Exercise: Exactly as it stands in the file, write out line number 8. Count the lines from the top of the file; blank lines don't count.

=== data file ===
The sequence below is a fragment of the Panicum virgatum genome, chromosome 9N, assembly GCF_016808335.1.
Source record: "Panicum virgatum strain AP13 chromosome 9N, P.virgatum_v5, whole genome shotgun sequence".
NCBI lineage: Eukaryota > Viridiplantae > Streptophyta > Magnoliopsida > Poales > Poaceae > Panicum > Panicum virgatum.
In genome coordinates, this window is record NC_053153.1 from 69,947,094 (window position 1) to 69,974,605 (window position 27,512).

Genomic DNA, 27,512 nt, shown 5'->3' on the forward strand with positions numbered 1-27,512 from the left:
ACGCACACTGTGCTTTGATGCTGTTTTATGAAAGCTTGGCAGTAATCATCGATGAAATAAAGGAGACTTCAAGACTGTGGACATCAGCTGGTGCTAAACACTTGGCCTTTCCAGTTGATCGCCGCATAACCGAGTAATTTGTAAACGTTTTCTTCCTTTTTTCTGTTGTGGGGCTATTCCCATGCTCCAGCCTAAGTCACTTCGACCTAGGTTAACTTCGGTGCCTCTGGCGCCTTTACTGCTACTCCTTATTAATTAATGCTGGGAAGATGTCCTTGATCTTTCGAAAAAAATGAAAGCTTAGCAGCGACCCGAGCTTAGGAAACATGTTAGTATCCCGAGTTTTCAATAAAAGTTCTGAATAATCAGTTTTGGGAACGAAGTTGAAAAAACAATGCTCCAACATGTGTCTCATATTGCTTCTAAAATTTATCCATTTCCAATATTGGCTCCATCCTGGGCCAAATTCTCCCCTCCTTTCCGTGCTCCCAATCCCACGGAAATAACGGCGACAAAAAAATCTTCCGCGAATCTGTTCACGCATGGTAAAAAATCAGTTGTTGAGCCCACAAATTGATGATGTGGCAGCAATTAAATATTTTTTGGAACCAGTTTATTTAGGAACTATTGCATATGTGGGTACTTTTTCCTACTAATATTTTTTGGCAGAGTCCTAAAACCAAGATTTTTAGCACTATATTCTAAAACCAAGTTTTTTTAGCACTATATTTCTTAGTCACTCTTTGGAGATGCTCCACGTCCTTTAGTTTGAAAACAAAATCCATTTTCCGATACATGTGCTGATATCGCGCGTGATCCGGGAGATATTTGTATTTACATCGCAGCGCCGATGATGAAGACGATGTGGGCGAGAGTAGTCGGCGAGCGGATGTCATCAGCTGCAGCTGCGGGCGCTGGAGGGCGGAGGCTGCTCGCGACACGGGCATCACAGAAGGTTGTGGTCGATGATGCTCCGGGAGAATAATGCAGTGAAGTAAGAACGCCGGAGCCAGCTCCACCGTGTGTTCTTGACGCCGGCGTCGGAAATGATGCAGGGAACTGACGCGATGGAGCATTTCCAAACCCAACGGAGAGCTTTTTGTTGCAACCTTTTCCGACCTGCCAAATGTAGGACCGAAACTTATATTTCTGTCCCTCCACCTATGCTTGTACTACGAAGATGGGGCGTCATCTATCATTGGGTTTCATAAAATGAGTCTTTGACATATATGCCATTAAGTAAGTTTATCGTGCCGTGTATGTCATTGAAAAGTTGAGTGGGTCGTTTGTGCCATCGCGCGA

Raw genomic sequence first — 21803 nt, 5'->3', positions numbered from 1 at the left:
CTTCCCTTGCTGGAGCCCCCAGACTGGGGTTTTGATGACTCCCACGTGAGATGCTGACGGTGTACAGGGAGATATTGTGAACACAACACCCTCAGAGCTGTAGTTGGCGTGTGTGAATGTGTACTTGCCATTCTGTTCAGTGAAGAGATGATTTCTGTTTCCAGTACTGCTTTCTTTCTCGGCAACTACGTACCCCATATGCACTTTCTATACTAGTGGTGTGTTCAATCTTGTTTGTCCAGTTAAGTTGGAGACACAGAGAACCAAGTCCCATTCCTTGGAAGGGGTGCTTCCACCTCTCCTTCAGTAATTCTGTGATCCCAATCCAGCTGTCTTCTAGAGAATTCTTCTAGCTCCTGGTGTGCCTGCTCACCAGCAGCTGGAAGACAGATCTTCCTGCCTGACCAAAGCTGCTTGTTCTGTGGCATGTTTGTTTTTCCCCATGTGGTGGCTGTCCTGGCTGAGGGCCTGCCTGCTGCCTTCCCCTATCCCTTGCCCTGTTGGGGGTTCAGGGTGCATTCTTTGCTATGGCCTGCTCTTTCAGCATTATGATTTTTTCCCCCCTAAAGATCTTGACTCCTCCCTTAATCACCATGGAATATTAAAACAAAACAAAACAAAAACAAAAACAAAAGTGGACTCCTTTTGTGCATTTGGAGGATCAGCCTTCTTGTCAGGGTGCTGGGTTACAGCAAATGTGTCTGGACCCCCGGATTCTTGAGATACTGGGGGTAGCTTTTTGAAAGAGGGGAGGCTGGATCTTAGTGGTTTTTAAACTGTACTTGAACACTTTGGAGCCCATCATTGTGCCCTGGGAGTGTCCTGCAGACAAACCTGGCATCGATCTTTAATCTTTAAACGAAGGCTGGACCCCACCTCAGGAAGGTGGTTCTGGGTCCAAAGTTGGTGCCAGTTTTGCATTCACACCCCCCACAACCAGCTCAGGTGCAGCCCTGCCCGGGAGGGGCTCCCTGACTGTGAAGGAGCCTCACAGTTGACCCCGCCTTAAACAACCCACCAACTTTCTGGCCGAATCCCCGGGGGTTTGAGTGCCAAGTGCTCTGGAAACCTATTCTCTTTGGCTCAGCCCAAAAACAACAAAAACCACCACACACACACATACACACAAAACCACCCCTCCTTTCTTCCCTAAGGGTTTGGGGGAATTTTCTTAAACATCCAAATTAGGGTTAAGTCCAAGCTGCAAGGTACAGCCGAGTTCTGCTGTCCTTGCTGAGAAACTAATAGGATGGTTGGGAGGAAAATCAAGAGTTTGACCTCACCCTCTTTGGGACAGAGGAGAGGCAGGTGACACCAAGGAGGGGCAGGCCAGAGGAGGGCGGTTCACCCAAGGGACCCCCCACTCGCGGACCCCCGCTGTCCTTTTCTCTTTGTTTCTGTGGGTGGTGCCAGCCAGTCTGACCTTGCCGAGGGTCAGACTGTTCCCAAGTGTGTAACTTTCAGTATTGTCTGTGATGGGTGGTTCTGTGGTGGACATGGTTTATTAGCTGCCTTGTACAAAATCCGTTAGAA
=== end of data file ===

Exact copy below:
CTTCCCTTGCTGGAGCCCCCAGACTGGGGTTTTGATGACTCCCACGTGAGATGCTGACGGTGTACAGGGAGATATTGTGAACACAACACCCTCAGAGCTGTAGTTGGCGTGTGTGAATGTGTACTTGCCATTCTGTTCAGTGAAGAGATGATTTCTGTTTCCAGTACTGCTTTCTTTCTCGGCAACTACGTACCCCATATGCACTTTCTATACTAGTGGTGTGTTCAATCTTGTTTGTCCAGTTAAGTTGGAGACACAGAGAACCAAGTCCCATTCCTTGGAAGGGGTGCTTCCACCTCTCCTTCAGTAATTCTGTGATCCCAATCCAGCTGTCTTCTAGAGAATTCTTCTAGCTCCTGGTGTGCCTGCTCACCAGCAGCTGGAAGACAGATCTTCCTGCCTGACCAAAGCTGCTTGTTCTGTGGCATGTTTGTTTTTCCCCATGTGGTGGCTGTCCTGGCTGAGGGCCTGCCTGCTGCCTTCCCCTATCCCTTGCCCTGTTGGGGGTTCAGGGTGCATTCTTTGCTATGGCCTGCTCTTTCAGCATTATGATTTTTTCCCCCCTAAAGATCTTGACTCCTCCCTTAATCACCATGGAATATTAAAACAAAACAAAACAAAAACAAAAACAAAAGTGGACTCCTTTTGTGCATTTGGAGGATCAGCCTTCTTGTCAGGGTGCTGGGTTACAGCAAATGTGTCTGGACCCCCGGATTCTTGAGATACTGGGGGTAGCTTTTTGAAAGAGGGGAGGCTGGATCTTAGTGGTTTTTAAACTGTACTTGAACACTTTGGAGCCCATCATTGTGCCCTGGGAGTGTCCTGCAGACAAACCTGGCATCGATCTTTAATCTTTAAACGAAGGCTGGACCCCACCTCAGGAAGGTGGTTCTGGGTCCAAAGTTGGTGCCAGTTTTGCATTCACACCCCCCACAACCAGCTCAGGTGCAGCCCTGCCCGGGAGGGGCTCCCTGACTGTGAAGGAGCCTCACAGTTGACCCCGCCTTAAACAACCCACCAACTTTCTGGCCGAATCCCCGGGGGTTTGAGTGCCAAGTGCTCTGGAAACCTATTCTCTTTGGCTCAGCCCAAAAACAACAAAAACCACCACACACACACATACACACAAAACCACCCCTCCTTTCTTCCCTAAGGGTTTGGGGGAATTTTCTTAAACATCCAAATTAGGGTTAAGTCCAAGCTGCAAGGTACAGCCGAGTTCTGCTGTCCTTGCTGAGAAACTAATAGGATGGTTGGGAGGAAAATCAAGAGTTTGACCTCACCCTCTTTGGGACAGAGGAGAGGCAGGTGACACCAAGGAGGGGCAGGCCAGAGGAGGGCGGTTCACCCAAGGGACCCCCCACTCGCGGACCCCCGCTGTCCTTTTCTCTTTGTTTCTGTGGGTGGTGCCAGCCAGTCTGACCTTGCCGAGGGTCAGACTGTTCCCAAGTGTGTAACTTTCAGTATTGTCTGTGATGGGTGGTTCTGTGGTGGACATGGTTTATTAGCTGCCTTGTACAAAATCCGTTAGAA